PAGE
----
This was the play Danny Leyva made immediately before the winning goal. Such a good read, even if it doesn't show up on the stat sheet. pic.twitter.com/NeMdliLolk— Jeremiah Oshan (@JeremiahOshan) July 2, 2019
Granted it was just one game, but the Sounders may need to rethink their summer transfer strategy. If Leyva is really this close to being a starting caliber central midfielder, signing a Designated Player at that spot might not be such a hot idea.
The goal that never was
You’ll notice that I’ve yet to mention the “goal that never happened.” Leyva was so good in this game that you can actually ignore what may have been his best play and still make the case that he was the Sounders’ most effective player.
But let’s go ahead and talk about that now.
The play starts with Harry Shipp making an excellent play to steal the ball off Ali Adnan deep in the Whitecaps’ end. He then feeds a perfect pass to Justin Dhillon, who has his shot saved when MacMath aggressively comes off his line.
MacMath makes a great play to get the save, but he’s had to come out to the edge of the penalty box to do it and sends his rebound to the middle of the field. Seeing an open goal, Leyva cuts it off. On live viewing, it didn’t look like he quite knew what to do at that point. On a second viewing, though, you can see that he’s looking for a shooting angle and takes a few more dribbles just to get into a better position. He eventually lofts his shot from about 35 yards out, over the heads of six Whitecaps defenders. There wasn’t much room for error, but he still managed to hit his shot so well that it’s hard to imagine MacMath being able to save it even if he had decided not to stay down.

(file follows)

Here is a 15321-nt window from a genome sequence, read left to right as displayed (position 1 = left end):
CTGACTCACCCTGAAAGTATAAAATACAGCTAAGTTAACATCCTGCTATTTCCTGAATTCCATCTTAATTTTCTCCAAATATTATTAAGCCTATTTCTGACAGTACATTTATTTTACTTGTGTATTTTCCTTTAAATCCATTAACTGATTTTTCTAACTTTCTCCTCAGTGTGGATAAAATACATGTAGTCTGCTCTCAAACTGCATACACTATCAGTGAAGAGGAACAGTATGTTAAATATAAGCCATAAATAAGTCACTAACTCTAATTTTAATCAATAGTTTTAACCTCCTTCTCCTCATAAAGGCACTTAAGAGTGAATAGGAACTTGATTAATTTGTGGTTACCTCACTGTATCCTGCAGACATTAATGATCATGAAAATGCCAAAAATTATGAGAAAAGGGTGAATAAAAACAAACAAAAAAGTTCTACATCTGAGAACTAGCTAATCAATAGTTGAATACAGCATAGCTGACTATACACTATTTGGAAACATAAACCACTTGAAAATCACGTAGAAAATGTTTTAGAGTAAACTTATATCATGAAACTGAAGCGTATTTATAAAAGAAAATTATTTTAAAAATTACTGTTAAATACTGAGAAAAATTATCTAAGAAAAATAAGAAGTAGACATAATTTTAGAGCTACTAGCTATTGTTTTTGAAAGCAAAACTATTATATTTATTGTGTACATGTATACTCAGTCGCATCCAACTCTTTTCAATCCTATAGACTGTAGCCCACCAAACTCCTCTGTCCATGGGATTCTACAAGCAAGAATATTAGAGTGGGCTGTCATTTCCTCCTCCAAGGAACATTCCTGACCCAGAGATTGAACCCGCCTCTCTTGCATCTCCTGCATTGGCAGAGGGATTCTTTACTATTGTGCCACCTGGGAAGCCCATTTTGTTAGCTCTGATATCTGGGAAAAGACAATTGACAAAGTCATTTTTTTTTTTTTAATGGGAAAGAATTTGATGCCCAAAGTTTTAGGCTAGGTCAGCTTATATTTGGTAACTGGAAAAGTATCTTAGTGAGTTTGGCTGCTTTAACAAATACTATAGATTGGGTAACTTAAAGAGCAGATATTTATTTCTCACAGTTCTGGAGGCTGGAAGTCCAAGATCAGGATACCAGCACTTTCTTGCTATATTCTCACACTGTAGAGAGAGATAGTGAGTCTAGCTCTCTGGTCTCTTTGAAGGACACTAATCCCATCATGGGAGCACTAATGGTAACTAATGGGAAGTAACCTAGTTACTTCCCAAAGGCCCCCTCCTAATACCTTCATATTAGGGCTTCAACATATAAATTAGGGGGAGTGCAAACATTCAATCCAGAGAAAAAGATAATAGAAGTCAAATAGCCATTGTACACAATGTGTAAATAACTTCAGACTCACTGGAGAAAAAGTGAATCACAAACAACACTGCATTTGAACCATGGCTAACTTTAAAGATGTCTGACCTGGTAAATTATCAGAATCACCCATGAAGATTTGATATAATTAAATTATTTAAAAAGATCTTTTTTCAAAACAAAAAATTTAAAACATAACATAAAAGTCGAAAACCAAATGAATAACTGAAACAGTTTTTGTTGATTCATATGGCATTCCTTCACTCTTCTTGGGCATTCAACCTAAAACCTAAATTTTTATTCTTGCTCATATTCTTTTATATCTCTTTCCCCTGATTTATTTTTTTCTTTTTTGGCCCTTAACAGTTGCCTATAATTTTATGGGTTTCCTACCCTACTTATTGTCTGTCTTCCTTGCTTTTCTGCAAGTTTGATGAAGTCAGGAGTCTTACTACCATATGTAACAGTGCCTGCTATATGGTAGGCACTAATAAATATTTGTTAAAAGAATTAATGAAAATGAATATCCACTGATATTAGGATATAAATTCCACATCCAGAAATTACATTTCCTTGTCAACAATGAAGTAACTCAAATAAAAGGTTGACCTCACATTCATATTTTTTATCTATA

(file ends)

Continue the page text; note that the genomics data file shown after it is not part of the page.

There is just no way there's a legit foul here. pic.twitter.com/c1gOMNDinq— Sounder At Heart (@sounderatheart) June 30, 2019
It would have been a dream way to make his home debut and it’s a shame Alan Kelly made the regrettable decision to disallow the goal, claiming Dhillon was “careless” in leaving his foot in after the shot. Whether it counted or not, though, it was an example of what Leyva is capable of and that should have us all very excited.
The ‘other’ debutant
Dhillon, it should be said, was everything I think we expected he could be. Whatever the 23-year-old lacked in flash, he made up for with being able to effectively play a role he was assigned. His 17 touches suggest he wasn’t a huge part of the buildup, but his four shots — including two on target — show that he was getting himself into good positions. Throughout the night, he made good runs that either opened up space for teammates or provided opportunities for himself. The final touch was not quite there, but I’m of the mind that as long as a forward is getting into dangerous positions, he’s doing what is needed.
It’s entirely possible that Dhillon doesn’t improve on this performance, but based on what he showed I think the Sounders have at least found a capable backup who can reliably make a spot start or be relied upon to create some havoc as a late-game substitute. At the very least, it takes some pressure off Alfonso Ocampo-Chavez, who himself looked like a player capable of helping the First Team.